3 November 2006 - Friday


I have decided that it is time for me to discontinue The Elfin Ethicist. In fact, I knew several months ago that I would end it around this time.

I began blogging early in my undergraduate career, while I was still a teenager. (That was probably a mistake.) Over the months, The Elfin Ethicist has revealed my moments of creativity and boredom; fear and optimism; irritation and joy; pretentiousness and silliness; and immaturity and, I hope, some growth in understanding. My audience has changed as I have changed, and the site seems to serve a different purpose now from what it once did, if any at all.

Interestingly enough, my subtitle is more appropriate than ever.

Because The Elfin Ethicist bears the scars of my undergraduate years, because it no longer has a clearly defined target audience, because of my desire for a clean break as I begin my graduate studies, and because I anticipate having little time or confidence to post this year, I am stopping now.

Of course, I do not anticipate leaving the blogosphere entirely. I will still be reading weblogs and commenting occasionally. And someday, I may start writing for the web again.

Goodbye, everyone. It's been interesting.

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2 November 2006 - Thursday

History Carnival XLII

The forty-second History Carnival has been posted at Holocaust Controversies. This edition has Pilgrims and castles and lawyers and suffrage and all sorts of other good things.

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1 November 2006 - Wednesday

Being a good neighbor

A couple of weeks ago, I decided I should buy a large bag of cheap candy. I consider myself, after all, a reasonably civic-spirited sort of chap, and it occurred to me that I might get Halloween visitors this year. They might expect candy.

However, I am also a citizen of deep moral conviction. I simply could not encourage the youth of this city to participate in such a wicked, not to mention dentally dangerous, celebration. And I don't particularly like visitors anyway. So last night, I turned off both my inside lights and my porch light to discourage anyone ghoulish from dropping by.

So now I still have this great big bag of candy. Civic-spiritedness should work out this well for everyone.

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The burden of proof

Quick background: in 1793, shortly after Louis XVI was beheaded, France and Britain went to war. Many British reform advocates were sympathetic in varying degrees with the French cause. Samuel Taylor Coleridge, then a moderate liberal in his early twenties, published a lecture entitled "On the Present War." In it, he protested the war with France and the related abridgements of British liberties (including the suspension of habeas corpus).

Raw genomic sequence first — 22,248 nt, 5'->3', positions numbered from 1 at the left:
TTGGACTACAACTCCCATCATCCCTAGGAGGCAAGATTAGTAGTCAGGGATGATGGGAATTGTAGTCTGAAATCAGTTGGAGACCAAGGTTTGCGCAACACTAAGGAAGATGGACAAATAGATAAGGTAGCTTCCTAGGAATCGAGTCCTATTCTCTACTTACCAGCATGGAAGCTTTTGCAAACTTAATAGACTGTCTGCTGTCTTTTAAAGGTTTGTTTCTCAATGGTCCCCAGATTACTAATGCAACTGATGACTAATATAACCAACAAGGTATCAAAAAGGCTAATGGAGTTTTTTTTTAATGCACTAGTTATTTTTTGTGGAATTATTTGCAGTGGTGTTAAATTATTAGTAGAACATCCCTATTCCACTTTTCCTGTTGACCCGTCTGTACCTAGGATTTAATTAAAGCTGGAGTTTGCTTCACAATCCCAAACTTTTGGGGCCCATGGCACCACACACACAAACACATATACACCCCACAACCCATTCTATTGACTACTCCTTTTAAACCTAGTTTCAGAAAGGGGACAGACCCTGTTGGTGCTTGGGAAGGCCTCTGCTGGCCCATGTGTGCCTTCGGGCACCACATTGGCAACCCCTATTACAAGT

A few lines in this lecture caught my attention when I read it earlier this week.

But its total Causelessness must be proved: -- as if the War had been just and necessary, it might be thought disputable whether any Calamities could justify our abandonment of it. On a subject so universally discussed it would be a vain endeavour to adduce any new argument. The War might probably have been prevented by Negociation: Negociation was never attempted. It cannot therefore be proved to have been a necessary war, and consequently it is not a just one.
Challenged to show that the British war with France was unjust, Coleridge simply transfers the burden of proof to his opponents. Because they failed to exhaust the alternatives before going to war, they failed to prove the war just; therefore, the war is automatically unjust.

Of course, every time a nation goes to war, somebody is prepared to claim that the war was necessary and unavoidable -- even if it was a war "at a time and place of our choosing." But what actually goes into proving that? Are not our standards of evidence and our judgments about probability a crucial part of determining whether a war is conscionable, especially in democratic societies, where the war must eventually be justified before the people?

So Coleridge's remark got me thinking that it would be interesting to reframe just war theory in terms of probability and evidence. Sure, it's wonderful to declare that a war must be necessary to be just -- but how do we actually determine necessity? And how do we -- the citizens who are ultimately responsible for the actions of our government -- determine whether the war is waged with "right intention" or "proportional means"?

I'm not sure that I am saying anything useful. It's just a hazy notion I got while rushing through a school assignment.

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